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Arizona Inheritance Laws

Arizona Inheritance Laws

When someone passes away in Arizona, the Arizona inheritance laws determine who has the right to receive the deceased person’s estate. These rules cover how the estate is distributed. They may include provisions for spouses, children, and other family members or loved ones.

Arizona Inheritance Laws With a Will

If your deceased loved one died with a valid Last Will and Testament, then the terms of that will should control who gets what. However, there are numerous exceptions. It’s best to talk to an attorney to make sure you know how to interpret the will. (Call us at 602-443-4888. We will give you clarity on what is supposed to happen.)

Arizona Inheritance Laws Without a Will (and the deceased person was married)

If a person dies without a valid will (see above for what makes a will valid), that means they died “intestate.” The court will appoint an executor to administer the estate and pay the estate’s debts and expenses. The court will also divide the estate’s assets according to Arizona inheritance laws.

Person dies with only a spouse and no children.

If a person was married when he or she dies, and that person has no children, then the spouse gets everything. See A.R.S. Section 14-2102.

The deceased person had a spouse and children from prior relationship.

When someone dies leaving a spouse and children from a prior relationship, the property gets split. Basically, the surviving spouse gets their one half of the community property. The other half of community property goes to the stepchildren. The separate property gets split 50-50.

How assets get divided among descendants.

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The person who died was married, and had children in common with that spouse.

If there was no will, the spouse gets everything in this case.

Person dies without a spouse, but with children.

If your spouse is not alive, your estate will pass to your children in equal shares. You should consult an attorney to determine exactly how your estate will be divided if you do not have a will.

If the deceased person has a child who has already died, and that child had children, then grandchildren take a share. 

Yes this is confusing. If you have a question, just call us at 602-443-4888.

Person dies without a spouse or children.

In this case, the estate property will be distributed according to Arizona’s applicable intestate succession laws.

Click here to view a “Table of Arizona Heirship.”

Interestingly, in Arizona very remote relatives do not inherit. You basically work your way up to the deceased person’s grandparents and then look for descendants of those grandparents. You don’t go further up (to great grandparents, for example).

If there are no heirs, as defined by Arizona law, then the estate will go to the State of Arizona.

What Is Probate?

Probate is a legal process that takes place after someone dies to transfer their assets to their heirs or beneficiaries. The process involves validating the deceased person’s will (if they have one), identifying and valuing their assets, paying any outstanding debts and taxes, and distributing the remaining assets to the beneficiaries.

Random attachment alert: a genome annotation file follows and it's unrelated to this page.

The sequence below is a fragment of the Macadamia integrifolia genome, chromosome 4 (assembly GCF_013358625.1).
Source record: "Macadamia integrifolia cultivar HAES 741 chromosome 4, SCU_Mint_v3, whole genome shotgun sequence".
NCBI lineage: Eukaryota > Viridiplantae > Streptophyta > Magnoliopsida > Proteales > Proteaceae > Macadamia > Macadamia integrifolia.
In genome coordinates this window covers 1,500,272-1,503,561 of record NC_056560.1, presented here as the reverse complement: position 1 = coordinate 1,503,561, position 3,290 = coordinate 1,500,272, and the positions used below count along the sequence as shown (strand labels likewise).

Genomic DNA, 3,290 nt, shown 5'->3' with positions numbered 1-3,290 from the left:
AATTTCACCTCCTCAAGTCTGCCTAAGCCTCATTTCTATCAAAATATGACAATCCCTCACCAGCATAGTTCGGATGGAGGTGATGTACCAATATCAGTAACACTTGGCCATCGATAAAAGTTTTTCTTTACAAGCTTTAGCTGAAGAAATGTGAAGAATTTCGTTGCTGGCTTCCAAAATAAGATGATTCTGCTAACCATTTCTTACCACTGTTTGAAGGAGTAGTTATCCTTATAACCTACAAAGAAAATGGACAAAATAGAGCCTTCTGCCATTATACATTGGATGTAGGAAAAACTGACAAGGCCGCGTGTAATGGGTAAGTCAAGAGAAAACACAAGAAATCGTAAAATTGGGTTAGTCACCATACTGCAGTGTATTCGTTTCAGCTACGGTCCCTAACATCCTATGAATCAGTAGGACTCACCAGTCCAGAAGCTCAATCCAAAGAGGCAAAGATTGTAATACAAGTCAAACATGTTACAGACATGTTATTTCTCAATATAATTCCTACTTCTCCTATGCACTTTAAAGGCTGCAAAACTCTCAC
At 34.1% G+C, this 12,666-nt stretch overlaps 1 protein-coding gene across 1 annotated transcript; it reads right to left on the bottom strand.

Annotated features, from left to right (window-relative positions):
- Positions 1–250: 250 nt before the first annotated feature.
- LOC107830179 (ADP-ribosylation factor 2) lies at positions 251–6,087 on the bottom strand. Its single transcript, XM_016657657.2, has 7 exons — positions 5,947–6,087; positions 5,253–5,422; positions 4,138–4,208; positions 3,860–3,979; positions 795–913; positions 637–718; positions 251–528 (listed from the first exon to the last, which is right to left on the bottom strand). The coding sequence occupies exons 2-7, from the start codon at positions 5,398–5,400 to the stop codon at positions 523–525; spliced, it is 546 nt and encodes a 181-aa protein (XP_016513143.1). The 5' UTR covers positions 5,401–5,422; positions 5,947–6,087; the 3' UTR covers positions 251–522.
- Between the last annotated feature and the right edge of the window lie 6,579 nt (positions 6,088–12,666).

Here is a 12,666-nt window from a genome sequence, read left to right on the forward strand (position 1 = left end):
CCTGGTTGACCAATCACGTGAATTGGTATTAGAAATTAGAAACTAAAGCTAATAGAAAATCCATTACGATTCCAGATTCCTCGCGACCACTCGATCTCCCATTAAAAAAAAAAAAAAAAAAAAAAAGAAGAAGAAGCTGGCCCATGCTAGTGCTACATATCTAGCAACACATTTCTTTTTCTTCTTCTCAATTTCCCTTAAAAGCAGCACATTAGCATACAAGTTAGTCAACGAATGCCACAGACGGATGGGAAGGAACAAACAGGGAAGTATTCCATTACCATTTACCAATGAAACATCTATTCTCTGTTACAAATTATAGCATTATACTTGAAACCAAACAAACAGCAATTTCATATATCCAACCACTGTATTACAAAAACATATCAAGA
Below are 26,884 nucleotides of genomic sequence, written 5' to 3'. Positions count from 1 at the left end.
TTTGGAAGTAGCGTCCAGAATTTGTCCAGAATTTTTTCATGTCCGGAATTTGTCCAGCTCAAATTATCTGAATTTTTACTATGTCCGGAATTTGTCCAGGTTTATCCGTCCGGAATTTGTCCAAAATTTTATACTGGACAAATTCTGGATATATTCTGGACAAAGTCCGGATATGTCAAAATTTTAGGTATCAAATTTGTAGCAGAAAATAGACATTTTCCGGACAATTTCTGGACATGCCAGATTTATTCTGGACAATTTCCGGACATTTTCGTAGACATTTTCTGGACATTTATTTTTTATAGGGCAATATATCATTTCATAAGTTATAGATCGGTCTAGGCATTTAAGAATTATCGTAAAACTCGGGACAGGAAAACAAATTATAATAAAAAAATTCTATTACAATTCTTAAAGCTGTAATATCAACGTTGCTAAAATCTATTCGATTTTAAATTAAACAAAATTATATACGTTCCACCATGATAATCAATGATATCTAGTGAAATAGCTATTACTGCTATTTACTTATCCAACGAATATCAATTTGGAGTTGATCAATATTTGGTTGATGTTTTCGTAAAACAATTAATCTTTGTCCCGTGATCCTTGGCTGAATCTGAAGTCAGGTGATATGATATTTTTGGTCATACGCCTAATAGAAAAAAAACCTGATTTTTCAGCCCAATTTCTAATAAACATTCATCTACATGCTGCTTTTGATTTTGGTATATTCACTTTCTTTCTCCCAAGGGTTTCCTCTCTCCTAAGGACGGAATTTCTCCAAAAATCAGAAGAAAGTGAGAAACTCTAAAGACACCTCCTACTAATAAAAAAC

Probate Means Going to Court.

Probate typically begins when the executor named in the will files a petition with the court to open probate. If there is no will, a court-appointed administrator will oversee the probate process. The court then appoints someone to act as the personal representative of the estate, who is responsible for managing the estate’s affairs during the probate process.

During probate, the personal representative must identify and value all of the deceased person’s assets, including any property, bank accounts, investments, and personal belongings. They must also notify creditors and pay any outstanding debts, taxes, or other expenses of the estate.

Once all debts have been paid, the remaining assets are distributed to the beneficiaries according to the terms of the will or the state’s intestacy laws if there is no will.

Pros and Cons of Probate.

The probate process can be time-consuming and expensive. It varies depending on the size of the estate, the complexity of the assets, and any disputes or challenges that may arise during the process. However, probate is an important legal process that ensures that the deceased person’s wishes are carried out and that their assets are distributed fairly to their heirs or beneficiaries.

Is There Anything That May Prevent Family Members from Receiving Their Inheritance?

There are instances in which family members may be prevented from receiving their inheritance. According to Arizona law, creditors of the deceased have a legal claim to property before distribution takes place. In addition, if the decedent has debt that is owed to the government or other agencies, those debts may need to be paid prior to any inheritance being distributed.


Figuring out who counts as a descendant and understanding Arizona next-of-kin laws can get confusing. If you have questions about whether you are an eligible heir to an estate, it’s best to get advice from a knowledgeable lawyer.

What To Do If You Need Help

Arizona inheritance laws are full of caveats and exceptions. Knowing how to settle an estate and ensure that assets and property get distributed properly is no easy task. Let a skilled estate planning lawyer from Sudden Wealth Protection Law, PLC help. We can help you understand your rights to property under the state’s inheritance laws. In that way, you can make sure that your loved one’s wishes are carried out properly.

For specific advice about your case, give us a call at 602-443-4888. Or fill out our convenient contact form.


Founding attorney Paul Deloughery has been an attorney since 1998, became a Certified Family Wealth Advisor. He is also the founder of Sudden Wealth Protection Law.